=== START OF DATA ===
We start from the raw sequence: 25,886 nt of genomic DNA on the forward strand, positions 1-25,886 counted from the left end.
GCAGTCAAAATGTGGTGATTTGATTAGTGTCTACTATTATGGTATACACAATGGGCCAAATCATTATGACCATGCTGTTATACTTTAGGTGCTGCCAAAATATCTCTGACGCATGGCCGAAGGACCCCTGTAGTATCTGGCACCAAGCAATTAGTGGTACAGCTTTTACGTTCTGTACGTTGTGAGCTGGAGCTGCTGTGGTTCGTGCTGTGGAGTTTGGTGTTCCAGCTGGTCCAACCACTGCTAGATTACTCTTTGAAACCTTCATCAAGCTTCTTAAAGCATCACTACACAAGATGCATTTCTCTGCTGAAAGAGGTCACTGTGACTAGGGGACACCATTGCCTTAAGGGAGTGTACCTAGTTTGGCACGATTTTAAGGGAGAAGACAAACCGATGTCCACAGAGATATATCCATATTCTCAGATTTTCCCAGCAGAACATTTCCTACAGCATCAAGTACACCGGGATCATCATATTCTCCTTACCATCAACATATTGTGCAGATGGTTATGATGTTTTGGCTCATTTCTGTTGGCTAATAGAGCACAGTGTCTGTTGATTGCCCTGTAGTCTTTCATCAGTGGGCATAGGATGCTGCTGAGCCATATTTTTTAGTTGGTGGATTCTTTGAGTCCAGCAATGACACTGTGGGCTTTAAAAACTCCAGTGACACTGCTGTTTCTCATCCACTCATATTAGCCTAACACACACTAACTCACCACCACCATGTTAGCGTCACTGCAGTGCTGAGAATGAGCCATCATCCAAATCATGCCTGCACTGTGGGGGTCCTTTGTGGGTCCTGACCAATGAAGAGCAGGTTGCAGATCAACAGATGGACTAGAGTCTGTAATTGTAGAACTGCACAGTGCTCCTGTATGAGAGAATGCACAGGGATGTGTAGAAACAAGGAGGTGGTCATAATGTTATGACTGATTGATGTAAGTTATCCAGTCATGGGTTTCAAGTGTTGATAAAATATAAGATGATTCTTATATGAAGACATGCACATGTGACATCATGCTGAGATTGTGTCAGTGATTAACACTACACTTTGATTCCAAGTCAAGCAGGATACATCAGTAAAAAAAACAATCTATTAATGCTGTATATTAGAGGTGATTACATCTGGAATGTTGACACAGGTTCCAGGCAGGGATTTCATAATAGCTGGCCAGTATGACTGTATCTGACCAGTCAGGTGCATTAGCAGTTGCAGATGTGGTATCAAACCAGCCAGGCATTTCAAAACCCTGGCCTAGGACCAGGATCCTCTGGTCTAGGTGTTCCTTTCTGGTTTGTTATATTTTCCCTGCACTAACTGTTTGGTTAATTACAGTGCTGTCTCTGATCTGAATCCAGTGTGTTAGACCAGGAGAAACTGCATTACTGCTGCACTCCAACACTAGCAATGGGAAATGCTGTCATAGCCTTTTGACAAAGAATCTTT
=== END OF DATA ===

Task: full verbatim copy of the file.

We start from the raw sequence: 25,886 nt of genomic DNA on the forward strand, positions 1-25,886 counted from the left end.
GCAGTCAAAATGTGGTGATTTGATTAGTGTCTACTATTATGGTATACACAATGGGCCAAATCATTATGACCATGCTGTTATACTTTAGGTGCTGCCAAAATATCTCTGACGCATGGCCGAAGGACCCCTGTAGTATCTGGCACCAAGCAATTAGTGGTACAGCTTTTACGTTCTGTACGTTGTGAGCTGGAGCTGCTGTGGTTCGTGCTGTGGAGTTTGGTGTTCCAGCTGGTCCAACCACTGCTAGATTACTCTTTGAAACCTTCATCAAGCTTCTTAAAGCATCACTACACAAGATGCATTTCTCTGCTGAAAGAGGTCACTGTGACTAGGGGACACCATTGCCTTAAGGGAGTGTACCTAGTTTGGCACGATTTTAAGGGAGAAGACAAACCGATGTCCACAGAGATATATCCATATTCTCAGATTTTCCCAGCAGAACATTTCCTACAGCATCAAGTACACCGGGATCATCATATTCTCCTTACCATCAACATATTGTGCAGATGGTTATGATGTTTTGGCTCATTTCTGTTGGCTAATAGAGCACAGTGTCTGTTGATTGCCCTGTAGTCTTTCATCAGTGGGCATAGGATGCTGCTGAGCCATATTTTTTAGTTGGTGGATTCTTTGAGTCCAGCAATGACACTGTGGGCTTTAAAAACTCCAGTGACACTGCTGTTTCTCATCCACTCATATTAGCCTAACACACACTAACTCACCACCACCATGTTAGCGTCACTGCAGTGCTGAGAATGAGCCATCATCCAAATCATGCCTGCACTGTGGGGGTCCTTTGTGGGTCCTGACCAATGAAGAGCAGGTTGCAGATCAACAGATGGACTAGAGTCTGTAATTGTAGAACTGCACAGTGCTCCTGTATGAGAGAATGCACAGGGATGTGTAGAAACAAGGAGGTGGTCATAATGTTATGACTGATTGATGTAAGTTATCCAGTCATGGGTTTCAAGTGTTGATAAAATATAAGATGATTCTTATATGAAGACATGCACATGTGACATCATGCTGAGATTGTGTCAGTGATTAACACTACACTTTGATTCCAAGTCAAGCAGGATACATCAGTAAAAAAAACAATCTATTAATGCTGTATATTAGAGGTGATTACATCTGGAATGTTGACACAGGTTCCAGGCAGGGATTTCATAATAGCTGGCCAGTATGACTGTATCTGACCAGTCAGGTGCATTAGCAGTTGCAGATGTGGTATCAAACCAGCCAGGCATTTCAAAACCCTGGCCTAGGACCAGGATCCTCTGGTCTAGGTGTTCCTTTCTGGTTTGTTATATTTTCCCTGCACTAACTGTTTGGTTAATTACAGTGCTGTCTCTGATCTGAATCCAGTGTGTTAGACCAGGAGAAACTGCATTACTGCTGCACTCCAACACTAGCAATGGGAAATGCTGTCATAGCCTTTTGACAAAGAATCTTT